English muffins are handy for making quick meals for on the go. Add peanut butter or eggs and you have breakfast, or use them to make pizzas for dinner. While regular English muffins provide some nutrition and are a healthier choice than sweet pastries, the whole-wheat varieties are healthier.
Each regular English muffin made with white flour has 140 calories, 1 gram of fat, 5.4 grams of protein and 27.4 grams of carbohydrate, including 1.5 grams of fiber. A whole-wheat English muffin has similar amounts of calories, fat, protein and carbs, but provides much more fiber with 4.5 grams. This is 18 percent of the daily value for fiber of 25 grams. Fiber helps lower your cholesterol and your risk for heart disease and constipation.
Regular English muffins are good sources of folate, niacin and thiamine, since refined flours usually have these vitamins added. These B vitamins help your body turn the foods you eat into energy and keep your skin, hair, eyes and liver healthy. Each muffin provides 94 micrograms of folate, or 24 percent of the DV; 2.6 milligrams of niacin, or 13 percent of the DV; and 0.28 milligram of thiamine, or 19 percent of the DV. Whole-wheat English muffins have a bit less of these vitamins, since whole-wheat flour isn't usually enriched, with 27 micrograms of folate, 2 milligrams of niacin and 0.16 milligram of thiamine.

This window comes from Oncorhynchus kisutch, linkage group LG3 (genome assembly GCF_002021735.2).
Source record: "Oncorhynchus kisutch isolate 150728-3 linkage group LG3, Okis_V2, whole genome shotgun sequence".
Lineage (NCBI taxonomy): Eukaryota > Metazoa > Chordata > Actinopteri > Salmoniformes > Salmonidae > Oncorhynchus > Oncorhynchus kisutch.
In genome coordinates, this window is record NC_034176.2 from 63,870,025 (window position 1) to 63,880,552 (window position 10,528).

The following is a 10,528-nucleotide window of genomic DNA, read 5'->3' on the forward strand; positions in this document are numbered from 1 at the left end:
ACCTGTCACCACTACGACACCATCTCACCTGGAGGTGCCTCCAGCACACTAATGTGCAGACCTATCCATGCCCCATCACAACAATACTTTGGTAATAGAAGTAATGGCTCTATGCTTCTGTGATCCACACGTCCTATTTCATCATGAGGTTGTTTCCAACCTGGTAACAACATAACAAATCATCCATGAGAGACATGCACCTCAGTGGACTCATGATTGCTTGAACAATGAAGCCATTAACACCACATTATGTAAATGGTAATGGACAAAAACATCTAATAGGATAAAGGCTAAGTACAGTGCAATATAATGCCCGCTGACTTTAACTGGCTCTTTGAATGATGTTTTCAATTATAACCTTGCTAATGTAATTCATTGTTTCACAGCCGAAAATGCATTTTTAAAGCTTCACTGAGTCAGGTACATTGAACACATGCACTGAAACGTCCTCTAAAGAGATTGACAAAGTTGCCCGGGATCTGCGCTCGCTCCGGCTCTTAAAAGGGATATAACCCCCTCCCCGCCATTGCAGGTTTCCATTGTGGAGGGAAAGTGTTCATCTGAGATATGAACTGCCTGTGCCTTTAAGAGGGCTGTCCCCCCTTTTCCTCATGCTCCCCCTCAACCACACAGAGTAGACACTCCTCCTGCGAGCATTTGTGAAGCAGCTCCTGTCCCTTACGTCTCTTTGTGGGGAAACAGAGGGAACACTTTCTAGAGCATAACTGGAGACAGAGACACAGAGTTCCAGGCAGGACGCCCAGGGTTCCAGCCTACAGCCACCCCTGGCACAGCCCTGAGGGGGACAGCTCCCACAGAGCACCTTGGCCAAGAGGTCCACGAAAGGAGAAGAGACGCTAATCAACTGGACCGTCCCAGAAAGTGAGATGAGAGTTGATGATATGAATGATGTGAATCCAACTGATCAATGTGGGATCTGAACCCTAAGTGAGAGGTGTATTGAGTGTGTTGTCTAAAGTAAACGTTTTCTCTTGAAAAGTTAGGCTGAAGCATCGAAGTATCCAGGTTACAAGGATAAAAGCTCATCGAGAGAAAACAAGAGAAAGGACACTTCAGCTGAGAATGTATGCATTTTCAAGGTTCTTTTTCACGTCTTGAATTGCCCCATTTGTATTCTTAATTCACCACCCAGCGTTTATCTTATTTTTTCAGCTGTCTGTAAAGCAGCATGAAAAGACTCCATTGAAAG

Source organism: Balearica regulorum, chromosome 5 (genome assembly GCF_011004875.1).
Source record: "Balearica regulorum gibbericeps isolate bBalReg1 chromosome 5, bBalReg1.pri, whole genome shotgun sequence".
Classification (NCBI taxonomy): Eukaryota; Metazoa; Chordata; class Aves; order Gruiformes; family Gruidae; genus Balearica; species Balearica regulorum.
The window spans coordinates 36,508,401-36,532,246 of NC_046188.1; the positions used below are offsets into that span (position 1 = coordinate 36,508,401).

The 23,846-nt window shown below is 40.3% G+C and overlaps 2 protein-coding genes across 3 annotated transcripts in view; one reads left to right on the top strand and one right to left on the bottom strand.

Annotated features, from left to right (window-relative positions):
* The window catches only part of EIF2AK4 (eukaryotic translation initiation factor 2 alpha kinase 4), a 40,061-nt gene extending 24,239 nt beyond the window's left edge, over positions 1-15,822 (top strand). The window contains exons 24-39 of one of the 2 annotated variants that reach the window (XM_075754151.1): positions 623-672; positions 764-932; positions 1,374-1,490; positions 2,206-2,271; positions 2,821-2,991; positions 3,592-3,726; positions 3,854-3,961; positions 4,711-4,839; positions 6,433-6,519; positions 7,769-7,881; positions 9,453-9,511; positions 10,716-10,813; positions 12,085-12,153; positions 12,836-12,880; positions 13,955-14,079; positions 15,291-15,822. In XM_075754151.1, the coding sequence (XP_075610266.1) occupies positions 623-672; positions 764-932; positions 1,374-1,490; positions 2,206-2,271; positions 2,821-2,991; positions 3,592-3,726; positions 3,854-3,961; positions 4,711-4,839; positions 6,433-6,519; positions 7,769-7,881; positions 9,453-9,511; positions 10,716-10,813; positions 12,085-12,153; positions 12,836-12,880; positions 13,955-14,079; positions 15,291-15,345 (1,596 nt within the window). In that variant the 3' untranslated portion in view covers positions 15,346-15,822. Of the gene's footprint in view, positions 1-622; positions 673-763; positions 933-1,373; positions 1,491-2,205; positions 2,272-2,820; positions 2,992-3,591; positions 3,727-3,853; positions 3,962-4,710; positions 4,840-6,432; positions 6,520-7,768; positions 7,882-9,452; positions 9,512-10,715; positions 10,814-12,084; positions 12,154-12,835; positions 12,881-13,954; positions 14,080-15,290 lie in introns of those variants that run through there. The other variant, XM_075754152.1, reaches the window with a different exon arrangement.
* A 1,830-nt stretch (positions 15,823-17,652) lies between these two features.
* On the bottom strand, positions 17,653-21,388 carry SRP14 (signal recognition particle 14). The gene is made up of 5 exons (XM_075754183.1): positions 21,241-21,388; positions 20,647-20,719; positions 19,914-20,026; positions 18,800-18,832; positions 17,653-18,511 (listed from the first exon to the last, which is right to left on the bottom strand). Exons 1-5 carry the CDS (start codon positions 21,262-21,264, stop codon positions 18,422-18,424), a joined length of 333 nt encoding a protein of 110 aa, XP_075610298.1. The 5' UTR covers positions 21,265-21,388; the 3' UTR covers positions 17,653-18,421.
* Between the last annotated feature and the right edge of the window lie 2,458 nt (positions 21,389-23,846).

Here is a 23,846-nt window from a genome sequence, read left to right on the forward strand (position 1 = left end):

Eating an English muffin will help you meet your daily requirements for calcium and iron. Each regular English muffin contains 102 milligrams of calcium, or 10 percent of the DV, and 2.4 milligrams of iron, or 13 percent of the DV. The whole-wheat English muffin is an even better source of minerals, since it contains 176 milligrams of calcium, or 18 percent of the DV; 187 milligrams of phosphorus, or 19 percent of the DV; and 1.6 milligrams of iron, or 9 percent of the DV. You need calcium and phosphorus for strong bones and to keep your muscles and nerves functioning properly, and you need iron for forming the red blood cells that carry oxygen to where it is needed in your body.
While English muffins can be a healthy part of your meal, if you load them down with lots of fatty toppings, this isn't the case. A little peanut butter or an egg gives you some protein and makes your breakfast more filling, but don't go all out and cover your English muffin with bacon, egg, cheese and a ton of melted butter, or it becomes a calorie bomb filled with saturated fat and cholesterol.
- USDA Nutrient Data Laboratory: English Muffins, Whole-wheat, Toasted
- USDA Nutrient Data Laboratory: English Muffins, Plain, Toasted, Enriched, With Calcium Propionate (Includes Sourdough)
- Family Doctor: Nutrition: How to Make Healthier Food Choices
- U.S. Food and Drug Administration: 14. Appendix F: Calculate the Percent Daily Value for the Appropriate Nutrients
- Jupiterimages/Comstock/Getty Images